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Religion Notes

"Religion Notes" Continued...

Issue: "Pensacola," Dec. 20, 1997

Man knows not his time...

Prayer, peace with God, and reconciliation with others at the end of life are important to at least half of American adults, but only one-third expect a member of the clergy to provide their greatest comfort in their final days, according to a Gallup poll. Among the most trusted sources of comfort and support are family members (cited by 81 percent of respondents in a multiple-selection process) and close friends (61 percent). Pastoral care counselor Rosemary Marmouget of Springfield, Mo., who helped prepare the survey, said that in actual practice, "when people know they're approaching death, most of them do seek a clergyman or chaplain." Other experts said the poll shows the hunger people have for spirituality when facing sickness and death, and the need for clergy to be better prepared and more involved.

Gays in court

The U.S. Supreme Court let stand two rulings that clarify when homosexuals may act to restrict public critics. Justices declined to interfere in the 1993 firing of Baptist minister Eugene Lumpkin from San Francisco's Human Rights Commission. Mayor Frank Jordan axed Mr. Lumpkin, who had a "pro-gay" voting record in discrimination cases, after the clergyman in a TV interview professed literal belief in the Bible, including passages dealing with homosexuality. Homosexual activists claimed this put him on record as favoring the stoning of homosexuals, which Mr. Lumpkin denied. The high court also declined to hear a civil-rights charge against the El Dorado, Calif., Republican Central Committee for ousting a homosexual couple accused of being Democrats. Observers said the case did not involve a government entity and was more about politics than sexual preference.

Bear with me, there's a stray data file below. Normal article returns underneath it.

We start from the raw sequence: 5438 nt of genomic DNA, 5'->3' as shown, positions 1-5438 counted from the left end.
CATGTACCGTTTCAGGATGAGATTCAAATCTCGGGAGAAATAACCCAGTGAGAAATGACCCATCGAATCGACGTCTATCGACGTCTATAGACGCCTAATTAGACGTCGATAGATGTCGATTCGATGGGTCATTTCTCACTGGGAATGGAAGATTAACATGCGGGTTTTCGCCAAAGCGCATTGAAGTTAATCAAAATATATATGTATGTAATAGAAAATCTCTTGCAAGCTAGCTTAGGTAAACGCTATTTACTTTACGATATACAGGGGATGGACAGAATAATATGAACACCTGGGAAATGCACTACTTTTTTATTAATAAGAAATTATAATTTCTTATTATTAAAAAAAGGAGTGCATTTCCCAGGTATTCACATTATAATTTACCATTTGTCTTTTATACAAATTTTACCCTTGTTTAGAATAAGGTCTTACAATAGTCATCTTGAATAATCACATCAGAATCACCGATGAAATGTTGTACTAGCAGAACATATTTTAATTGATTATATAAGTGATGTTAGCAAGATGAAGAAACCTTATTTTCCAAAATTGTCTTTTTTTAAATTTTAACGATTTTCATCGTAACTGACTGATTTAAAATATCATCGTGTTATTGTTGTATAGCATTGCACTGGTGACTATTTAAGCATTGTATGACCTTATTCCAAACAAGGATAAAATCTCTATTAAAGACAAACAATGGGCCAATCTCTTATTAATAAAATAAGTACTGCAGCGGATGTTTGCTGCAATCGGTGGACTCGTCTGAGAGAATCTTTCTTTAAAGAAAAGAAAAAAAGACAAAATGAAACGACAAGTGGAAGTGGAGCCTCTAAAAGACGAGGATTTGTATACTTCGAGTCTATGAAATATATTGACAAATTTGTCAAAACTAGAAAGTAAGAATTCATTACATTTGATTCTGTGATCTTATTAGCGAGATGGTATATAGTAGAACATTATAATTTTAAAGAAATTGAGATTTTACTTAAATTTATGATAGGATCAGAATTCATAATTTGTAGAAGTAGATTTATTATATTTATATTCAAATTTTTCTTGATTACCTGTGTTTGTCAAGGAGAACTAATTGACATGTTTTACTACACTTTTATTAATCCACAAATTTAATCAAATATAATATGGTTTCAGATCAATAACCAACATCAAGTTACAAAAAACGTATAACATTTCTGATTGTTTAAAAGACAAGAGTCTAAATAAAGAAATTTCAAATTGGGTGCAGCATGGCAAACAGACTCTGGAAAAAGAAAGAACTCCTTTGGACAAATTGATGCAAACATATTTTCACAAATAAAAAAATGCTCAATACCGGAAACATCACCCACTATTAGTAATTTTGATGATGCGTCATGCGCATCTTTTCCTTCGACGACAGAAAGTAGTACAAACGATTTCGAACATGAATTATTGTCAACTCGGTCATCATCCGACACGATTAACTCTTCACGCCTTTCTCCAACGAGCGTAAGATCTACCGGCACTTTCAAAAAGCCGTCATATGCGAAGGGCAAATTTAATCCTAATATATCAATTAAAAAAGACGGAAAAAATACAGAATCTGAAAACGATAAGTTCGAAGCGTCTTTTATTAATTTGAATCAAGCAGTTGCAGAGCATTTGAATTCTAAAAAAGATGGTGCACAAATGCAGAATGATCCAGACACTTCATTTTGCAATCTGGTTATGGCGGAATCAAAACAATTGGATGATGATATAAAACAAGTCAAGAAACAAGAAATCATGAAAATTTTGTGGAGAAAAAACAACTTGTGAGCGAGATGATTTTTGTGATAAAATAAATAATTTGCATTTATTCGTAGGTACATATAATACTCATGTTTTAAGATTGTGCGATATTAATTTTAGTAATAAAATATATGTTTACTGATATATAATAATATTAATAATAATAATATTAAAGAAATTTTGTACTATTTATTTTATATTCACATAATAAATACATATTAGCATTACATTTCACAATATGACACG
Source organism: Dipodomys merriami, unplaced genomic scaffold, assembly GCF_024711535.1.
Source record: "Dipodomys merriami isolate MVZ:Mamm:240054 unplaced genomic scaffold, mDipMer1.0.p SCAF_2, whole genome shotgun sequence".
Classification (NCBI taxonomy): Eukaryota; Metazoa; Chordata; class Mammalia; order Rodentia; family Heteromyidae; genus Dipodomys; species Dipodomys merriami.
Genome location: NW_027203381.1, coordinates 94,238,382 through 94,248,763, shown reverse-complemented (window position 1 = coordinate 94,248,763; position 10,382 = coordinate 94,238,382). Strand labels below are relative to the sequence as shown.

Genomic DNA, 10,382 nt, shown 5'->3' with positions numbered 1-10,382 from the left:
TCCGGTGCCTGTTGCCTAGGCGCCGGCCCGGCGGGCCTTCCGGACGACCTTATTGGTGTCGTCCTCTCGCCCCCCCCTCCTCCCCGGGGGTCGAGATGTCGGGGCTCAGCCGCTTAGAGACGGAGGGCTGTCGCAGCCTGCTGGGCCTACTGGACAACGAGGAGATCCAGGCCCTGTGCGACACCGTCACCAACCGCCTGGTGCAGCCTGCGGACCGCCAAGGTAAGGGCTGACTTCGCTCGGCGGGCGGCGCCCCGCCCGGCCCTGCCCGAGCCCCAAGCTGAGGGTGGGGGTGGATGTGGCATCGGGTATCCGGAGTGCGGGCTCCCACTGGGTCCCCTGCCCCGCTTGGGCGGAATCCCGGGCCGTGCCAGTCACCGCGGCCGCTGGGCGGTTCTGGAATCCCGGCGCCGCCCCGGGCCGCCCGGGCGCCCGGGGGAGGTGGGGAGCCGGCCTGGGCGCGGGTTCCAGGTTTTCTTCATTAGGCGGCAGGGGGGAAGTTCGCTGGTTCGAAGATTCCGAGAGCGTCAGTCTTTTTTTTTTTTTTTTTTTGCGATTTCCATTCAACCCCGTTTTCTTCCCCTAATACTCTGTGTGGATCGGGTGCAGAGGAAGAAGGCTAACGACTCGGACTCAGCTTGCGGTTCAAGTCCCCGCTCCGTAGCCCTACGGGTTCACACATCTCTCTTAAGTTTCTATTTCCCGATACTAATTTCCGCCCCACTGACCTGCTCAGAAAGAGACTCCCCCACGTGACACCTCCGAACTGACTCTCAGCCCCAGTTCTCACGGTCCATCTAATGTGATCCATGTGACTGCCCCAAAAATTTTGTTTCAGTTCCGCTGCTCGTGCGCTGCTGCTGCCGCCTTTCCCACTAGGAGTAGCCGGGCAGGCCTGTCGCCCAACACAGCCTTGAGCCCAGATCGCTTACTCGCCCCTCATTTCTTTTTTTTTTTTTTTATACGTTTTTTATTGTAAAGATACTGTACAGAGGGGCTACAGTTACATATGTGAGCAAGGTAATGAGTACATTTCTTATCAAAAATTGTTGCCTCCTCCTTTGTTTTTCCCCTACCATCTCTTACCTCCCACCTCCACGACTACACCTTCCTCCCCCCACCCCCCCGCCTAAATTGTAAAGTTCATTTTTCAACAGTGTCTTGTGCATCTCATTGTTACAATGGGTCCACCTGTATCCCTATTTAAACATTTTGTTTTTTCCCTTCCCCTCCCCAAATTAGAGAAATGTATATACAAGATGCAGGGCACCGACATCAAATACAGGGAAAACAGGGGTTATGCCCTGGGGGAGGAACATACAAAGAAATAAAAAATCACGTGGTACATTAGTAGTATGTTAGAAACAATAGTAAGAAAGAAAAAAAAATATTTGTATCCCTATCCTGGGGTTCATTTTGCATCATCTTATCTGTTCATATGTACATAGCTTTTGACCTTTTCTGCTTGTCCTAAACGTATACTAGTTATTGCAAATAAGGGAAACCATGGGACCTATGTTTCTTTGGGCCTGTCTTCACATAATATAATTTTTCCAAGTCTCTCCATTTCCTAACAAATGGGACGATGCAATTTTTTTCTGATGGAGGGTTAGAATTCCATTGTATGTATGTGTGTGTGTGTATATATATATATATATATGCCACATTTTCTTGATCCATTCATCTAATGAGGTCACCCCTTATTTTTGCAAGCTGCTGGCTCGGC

Try as he might, Judge Grinch still cannot steal Christmas in Alabama

The Christmas show-including a nativity scene-went ahead as it has for the past 50 years at Swift school in Bon Secour, Ala. But many Alabama school systems canceled their traditional Christmas pageants or removed religious elements following an injunction and orders by federal judge Ira DeMent in October restricting religious activities in DeKalb County schools (WORLD, Nov. 8). His actions were widely interpreted as applying to all public schools in the state since he had eight months earlier declared unconstitutional the state's 1993 law permitting prayer in public schools. Initially, school officials scrapped plans for Swift's Christmas program, too. In past years it had featured a manger scene and children dressed as biblical characters, with carol singing by the audience. Swift's parents, however, voted to go ahead with the play anyway. Baldwin County school superintendent Larry Newton edited the script with an eye to passing court muster. The nativity scene remained, with secular themes receiving equal emphasis. Educators and lawyers agreed it met federal guidelines. "This has been in the Lord's hands from the beginning," an ecstatic Karen Nelson, vice president of the school's Parent-Teacher Organization, told the Mobile Register. At Dothan (Ala.) High School, the principal and school board on the advice of counsel ordered that two religious songs be stricken from the choir's annual Christmas concert. Some choir members complained their rights were being violated. Their parents secured the help of Christian Birmingham attorney A. Eric Johnston. He threatened the school board with a suit, The Huntsville Times reported. He pointed out there is widespread dissatisfaction with Judge DeMent's actions in the DeKalb County case. Pending a judgment by the 11th Circuit Court of Appeals, Dothan city schools should not accept the DeKalb County order as binding on them, Mr. Johnston insisted. School officials agreed to allow the songs. Elsewhere, Etowah County Circuit Judge Roy Moore, who is enmeshed in his own First Amendment battle (WORLD, Sept. 13), issued a temporary restraining order in his jurisdiction against Judge DeMent's injunction. Alabama newspapers reported students at some schools were staging outdoor prayer meetings and circulating religious literature. At some football games, students and parents knelt in prayer prior to kickoff. Such activities are permissible under Judge DeMent's guidelines. However, at a high school in Pell City, more than two dozen students were suspended for three days for leaving class to stage a prayer protest of the judge's actions. Judge DeMent's injunction and related orders came in response to an inquiry by DeKalb County school officials as to what is and is not permissible. He prohibited teachers and other school employees, as well as outsiders, from doing anything that could be interpreted as promoting religion in the classroom and at school-sponsored functions. But he approved teaching objectively about religion in class studies. Judge DeMent ordered monitors into the schools this month to measure compliance with his injunction. News accounts said many students and teachers have dubbed them "the prayer police."

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